O for O'Barry
Hero: Ric O'Barry, as described in Natalie O'Neill's March 5 story, "Free O'Barry," is indeed a hero. There is no doubt about that. There is also a villain, and it is the marine captivity industry that makes millions of dollars off the misery and deaths of intelligent animals. This is not a matter of differing philosophies. The captivity industry recognizes itself as the bad guy, and thus the lies about the disgusting aspects of its behavior. The lawsuits against Mr. O'Barry will fail, and his message will be heard even more loudly. Worse yet for the whale jailers, people are slowly but surely realizing the gross inhumanity of holding intelligent marine animals in overgrown cement swimming pools. Rock on, Ric O'Barry. The dolphins need a hero!
Steve Hindi, Elburn, Illinois
Villain:If there is anyone who could recognize PR crap, it should be the man who has based his entire career on PR crap. Don't get me wrong, I find the dolphin slaughter in Japan to be reprehensible... but Ric O'Barry is far from a hero. No one who has ever worked with him will ever work with him again, even if they agree with him. O'Barry will not be a part of any story where he is not the driving force or obvious star. He does not play well with others. This must be why he gravitates toward animals. It is a shame Ms. O'Neill was too star struck by her subject. She calls him "quietly handsome" and notes his "hazel eyes are framed by deep age lines." These are not necessarily objective observations. She should have done the proper background research necessary to tell the whole story. The man who claims to be Flipper's trainer was merely a fish cutter and a bucket scrubber during the time that Flipper was being shot. But self- aggrandizing hyperbole is his specialty. But facts like that get in the way of a good story, making this article more of O'Barry's "PR crap."
Hero... and trainer: From all my research, Ric was the head trainer for the entire length of the Flipper series. I have spoken with the cast, crew, and creator, and they all testify to that fact. Ric O'Barry helped start awareness to the plight of captive dolphins worldwide. The fact the dolphin entertainment industry is directly tied to the slaughter of tens of thousands of dolphins strengthens the argument that marine parks only serve themselves and the bottom line. I have seen The Cove and it is the most powerful documentary I have ever seen. The New York Times, New York magazine, Variety, and Entertainment Weekly have also suggested that it may be one of the all-time great documentaries with Ric as the hero... so there.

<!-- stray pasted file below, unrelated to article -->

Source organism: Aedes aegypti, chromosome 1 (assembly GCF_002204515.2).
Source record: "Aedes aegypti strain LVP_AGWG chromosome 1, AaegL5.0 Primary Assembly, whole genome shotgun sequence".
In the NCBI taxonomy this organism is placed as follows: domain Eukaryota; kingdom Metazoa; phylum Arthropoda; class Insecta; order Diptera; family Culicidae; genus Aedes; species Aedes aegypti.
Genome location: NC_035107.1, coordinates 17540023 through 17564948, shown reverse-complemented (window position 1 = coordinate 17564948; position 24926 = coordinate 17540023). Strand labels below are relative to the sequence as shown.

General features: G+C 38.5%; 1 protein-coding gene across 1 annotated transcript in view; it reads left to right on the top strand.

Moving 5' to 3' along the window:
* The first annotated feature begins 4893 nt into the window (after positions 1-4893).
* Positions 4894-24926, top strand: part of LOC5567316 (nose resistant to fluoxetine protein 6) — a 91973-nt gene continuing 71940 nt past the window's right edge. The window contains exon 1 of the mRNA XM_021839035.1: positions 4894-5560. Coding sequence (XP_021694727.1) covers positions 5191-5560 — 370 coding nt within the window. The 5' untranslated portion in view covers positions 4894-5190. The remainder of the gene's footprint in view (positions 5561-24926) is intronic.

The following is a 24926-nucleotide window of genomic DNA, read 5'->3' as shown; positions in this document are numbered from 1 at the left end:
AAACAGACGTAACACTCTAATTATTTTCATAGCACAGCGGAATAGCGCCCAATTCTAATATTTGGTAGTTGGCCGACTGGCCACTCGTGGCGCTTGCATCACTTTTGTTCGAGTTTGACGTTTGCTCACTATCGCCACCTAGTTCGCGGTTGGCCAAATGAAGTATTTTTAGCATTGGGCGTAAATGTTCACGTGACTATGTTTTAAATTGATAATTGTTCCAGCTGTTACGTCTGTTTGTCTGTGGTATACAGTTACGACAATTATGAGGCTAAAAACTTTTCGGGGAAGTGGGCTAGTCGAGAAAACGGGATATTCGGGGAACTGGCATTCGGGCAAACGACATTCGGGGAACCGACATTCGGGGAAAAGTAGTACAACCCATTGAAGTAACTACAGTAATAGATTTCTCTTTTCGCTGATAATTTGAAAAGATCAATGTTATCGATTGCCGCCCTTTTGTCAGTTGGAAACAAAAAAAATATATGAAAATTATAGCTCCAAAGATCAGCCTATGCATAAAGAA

Don, Coconut Grove
Hero... and fill-in: I worked with Ric O'Barry, and I would work with him again anytime. There are few people in this world who would dedicate their lives to a cause the way he has. Wherever Ric might be, he has brought attention to the fact that captivity is a horrible life for a free-ranging animal. I don't believe anyone would choose to be so hated by so many if their ideals were not strong and their cause not great. Ric does what he does for the dolphins, but also for the many of us who cannot.
Kathleen, Key West
SunPost Up, New Times
No more skateboards, c'mon!: "The SunPost is Setting" by Kyle Munzenrieder and Chuck Strouse (March 5) was a nice story. It is a sad thing that this little paper is unlikely to survive. Now it's up to New Times to do a few less tits and skateboard type stories and a little more muckraking.
Rebecca, Miami Beach
Brandon's Her Boy
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SHOW ME HOW
He got it right for once: I couldn't agree more with Brandon K. Thorpe's February 26 review of Defiance, "Race and Power." The questions posed were important. The answers, we were left to ponder. The actors portrayed their characters so truthfully, that I was greatly moved. Wow! Barbara Lowery
A recipe for cucumber strawberry mojitos published on page 26 of the 2009 Taste guide (February 26) incorrectly listed the address of Meat Market restaurant — which incidentally is reviewed on page 38 of this issue. It is located at 915 Lincoln Road.